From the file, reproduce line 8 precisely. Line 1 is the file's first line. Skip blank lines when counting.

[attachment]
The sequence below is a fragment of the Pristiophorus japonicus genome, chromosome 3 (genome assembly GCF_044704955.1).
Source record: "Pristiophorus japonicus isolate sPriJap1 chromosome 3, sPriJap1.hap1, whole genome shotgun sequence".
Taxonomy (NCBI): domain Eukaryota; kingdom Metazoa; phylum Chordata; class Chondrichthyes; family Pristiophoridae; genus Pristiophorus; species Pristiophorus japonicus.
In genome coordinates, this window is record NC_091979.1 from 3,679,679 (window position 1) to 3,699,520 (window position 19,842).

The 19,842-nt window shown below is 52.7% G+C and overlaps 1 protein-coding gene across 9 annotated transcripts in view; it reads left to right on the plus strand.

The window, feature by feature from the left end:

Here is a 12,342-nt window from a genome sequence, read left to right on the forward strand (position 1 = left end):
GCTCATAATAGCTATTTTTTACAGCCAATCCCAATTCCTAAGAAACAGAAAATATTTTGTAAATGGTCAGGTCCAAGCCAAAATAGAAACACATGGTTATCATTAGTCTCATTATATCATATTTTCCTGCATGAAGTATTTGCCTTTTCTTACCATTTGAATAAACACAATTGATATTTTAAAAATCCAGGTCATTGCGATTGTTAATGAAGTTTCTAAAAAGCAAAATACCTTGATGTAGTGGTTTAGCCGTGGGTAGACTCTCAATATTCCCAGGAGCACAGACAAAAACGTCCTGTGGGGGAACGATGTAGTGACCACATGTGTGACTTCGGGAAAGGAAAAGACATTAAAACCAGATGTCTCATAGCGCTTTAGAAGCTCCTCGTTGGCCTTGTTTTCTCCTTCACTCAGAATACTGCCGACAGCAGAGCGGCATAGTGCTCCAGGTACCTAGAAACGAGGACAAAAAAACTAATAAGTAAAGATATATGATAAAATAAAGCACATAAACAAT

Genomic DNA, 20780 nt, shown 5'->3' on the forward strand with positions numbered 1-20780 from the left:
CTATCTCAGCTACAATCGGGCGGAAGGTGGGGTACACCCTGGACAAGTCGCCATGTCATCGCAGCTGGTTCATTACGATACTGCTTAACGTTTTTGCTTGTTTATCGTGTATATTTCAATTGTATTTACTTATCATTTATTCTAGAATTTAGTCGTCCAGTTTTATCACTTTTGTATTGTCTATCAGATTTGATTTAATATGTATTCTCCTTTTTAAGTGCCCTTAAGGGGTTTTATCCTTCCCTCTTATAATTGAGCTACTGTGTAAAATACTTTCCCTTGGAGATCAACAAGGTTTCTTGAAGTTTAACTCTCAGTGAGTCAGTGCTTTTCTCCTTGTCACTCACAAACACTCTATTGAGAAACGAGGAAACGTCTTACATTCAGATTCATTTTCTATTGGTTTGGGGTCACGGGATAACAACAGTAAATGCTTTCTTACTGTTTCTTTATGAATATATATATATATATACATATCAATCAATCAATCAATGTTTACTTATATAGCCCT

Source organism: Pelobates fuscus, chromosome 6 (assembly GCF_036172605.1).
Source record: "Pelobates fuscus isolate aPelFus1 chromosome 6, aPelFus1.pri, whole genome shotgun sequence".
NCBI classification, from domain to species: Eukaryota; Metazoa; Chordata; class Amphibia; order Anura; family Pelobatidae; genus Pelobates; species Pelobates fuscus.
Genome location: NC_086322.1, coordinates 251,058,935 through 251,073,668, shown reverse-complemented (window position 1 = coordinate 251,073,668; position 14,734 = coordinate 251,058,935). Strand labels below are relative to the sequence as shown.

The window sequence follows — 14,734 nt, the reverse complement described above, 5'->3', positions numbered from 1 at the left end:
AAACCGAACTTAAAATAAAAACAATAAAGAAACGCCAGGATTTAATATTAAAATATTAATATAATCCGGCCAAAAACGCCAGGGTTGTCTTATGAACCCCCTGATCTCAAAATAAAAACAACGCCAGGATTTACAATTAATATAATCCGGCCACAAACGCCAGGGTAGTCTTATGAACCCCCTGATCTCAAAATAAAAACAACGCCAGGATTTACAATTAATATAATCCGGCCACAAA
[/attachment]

GCTCATAATAGCTATTTTTTACAGCCAATCCCAATTCCTAAGAAACAGAAAATATTTTGTAAATGGTCAGGTCCAAGCCAAAATAGAAACACATGGTTATCATTAGTCTCATTATATCATATTTTCCTGCATGAAGTATTTGCCTTTTCTTACCATTTGAATAAACACAATTGATATTTTAAAAATCCAGGTCATTGCGATTGTTAATGAAGTTTCTAAAAAGCAAAATACCTTGATGTAGTGGTTTAGCCGTGGGTAGACTCTCAATATTCCCAGGAGCACAGACAAAAACGTCCTGTGGGGGAACGATGTAGTGACCACATGTGTGACTTCGGGAAAGGAAAAGACATTAAAACCAGATGTCTCATAGCGCTTTAGAAGCTCCTCGTTGGCCTTGTTTTCTCCTTCACTCAGAATACTGCCGACAGCAGAGCGGCATAGTGCTCCAGGTACCTAGAAACGAGGACAAAAAAACTAATAAGTAAAGATATATGATAAAATAAAGCACATAAACAAT